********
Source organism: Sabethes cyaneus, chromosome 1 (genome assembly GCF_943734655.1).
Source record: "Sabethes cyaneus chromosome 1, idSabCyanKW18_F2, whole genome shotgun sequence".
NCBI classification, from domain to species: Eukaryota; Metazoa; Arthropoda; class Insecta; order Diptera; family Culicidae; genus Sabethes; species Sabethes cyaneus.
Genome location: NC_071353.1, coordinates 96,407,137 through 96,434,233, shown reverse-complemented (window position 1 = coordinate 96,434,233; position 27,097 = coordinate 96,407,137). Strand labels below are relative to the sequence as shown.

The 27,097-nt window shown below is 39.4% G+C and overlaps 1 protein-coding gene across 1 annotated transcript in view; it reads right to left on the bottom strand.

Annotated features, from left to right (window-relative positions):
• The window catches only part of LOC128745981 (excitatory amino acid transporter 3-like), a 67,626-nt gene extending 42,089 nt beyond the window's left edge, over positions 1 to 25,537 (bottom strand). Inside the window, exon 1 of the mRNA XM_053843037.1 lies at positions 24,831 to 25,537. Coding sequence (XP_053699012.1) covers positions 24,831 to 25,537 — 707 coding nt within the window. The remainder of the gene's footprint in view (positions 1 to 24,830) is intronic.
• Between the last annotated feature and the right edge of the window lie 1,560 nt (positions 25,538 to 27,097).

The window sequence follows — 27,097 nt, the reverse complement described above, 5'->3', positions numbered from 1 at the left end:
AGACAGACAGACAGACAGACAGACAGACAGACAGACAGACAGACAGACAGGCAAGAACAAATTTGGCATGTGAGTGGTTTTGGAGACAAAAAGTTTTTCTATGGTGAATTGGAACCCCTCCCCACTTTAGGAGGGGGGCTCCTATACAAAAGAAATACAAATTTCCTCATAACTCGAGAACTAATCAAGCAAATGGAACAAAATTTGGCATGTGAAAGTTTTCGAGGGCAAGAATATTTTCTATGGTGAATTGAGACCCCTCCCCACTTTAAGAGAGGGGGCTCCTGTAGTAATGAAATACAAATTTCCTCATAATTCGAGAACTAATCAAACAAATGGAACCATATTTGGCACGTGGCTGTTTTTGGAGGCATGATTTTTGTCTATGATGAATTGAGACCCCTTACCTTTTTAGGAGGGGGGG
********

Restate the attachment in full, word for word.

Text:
Source organism: Sabethes cyaneus, chromosome 1 (genome assembly GCF_943734655.1).
Source record: "Sabethes cyaneus chromosome 1, idSabCyanKW18_F2, whole genome shotgun sequence".
NCBI classification, from domain to species: Eukaryota; Metazoa; Arthropoda; class Insecta; order Diptera; family Culicidae; genus Sabethes; species Sabethes cyaneus.
Genome location: NC_071353.1, coordinates 96,407,137 through 96,434,233, shown reverse-complemented (window position 1 = coordinate 96,434,233; position 27,097 = coordinate 96,407,137). Strand labels below are relative to the sequence as shown.

The 27,097-nt window shown below is 39.4% G+C and overlaps 1 protein-coding gene across 1 annotated transcript in view; it reads right to left on the bottom strand.

Annotated features, from left to right (window-relative positions):
• The window catches only part of LOC128745981 (excitatory amino acid transporter 3-like), a 67,626-nt gene extending 42,089 nt beyond the window's left edge, over positions 1 to 25,537 (bottom strand). Inside the window, exon 1 of the mRNA XM_053843037.1 lies at positions 24,831 to 25,537. Coding sequence (XP_053699012.1) covers positions 24,831 to 25,537 — 707 coding nt within the window. The remainder of the gene's footprint in view (positions 1 to 24,830) is intronic.
• Between the last annotated feature and the right edge of the window lie 1,560 nt (positions 25,538 to 27,097).

The window sequence follows — 27,097 nt, the reverse complement described above, 5'->3', positions numbered from 1 at the left end:
AGACAGACAGACAGACAGACAGACAGACAGACAGACAGACAGACAGACAGGCAAGAACAAATTTGGCATGTGAGTGGTTTTGGAGACAAAAAGTTTTTCTATGGTGAATTGGAACCCCTCCCCACTTTAGGAGGGGGGCTCCTATACAAAAGAAATACAAATTTCCTCATAACTCGAGAACTAATCAAGCAAATGGAACAAAATTTGGCATGTGAAAGTTTTCGAGGGCAAGAATATTTTCTATGGTGAATTGAGACCCCTCCCCACTTTAAGAGAGGGGGCTCCTGTAGTAATGAAATACAAATTTCCTCATAATTCGAGAACTAATCAAACAAATGGAACCATATTTGGCACGTGGCTGTTTTTGGAGGCATGATTTTTGTCTATGATGAATTGAGACCCCTTACCTTTTTAGGAGGGGGGG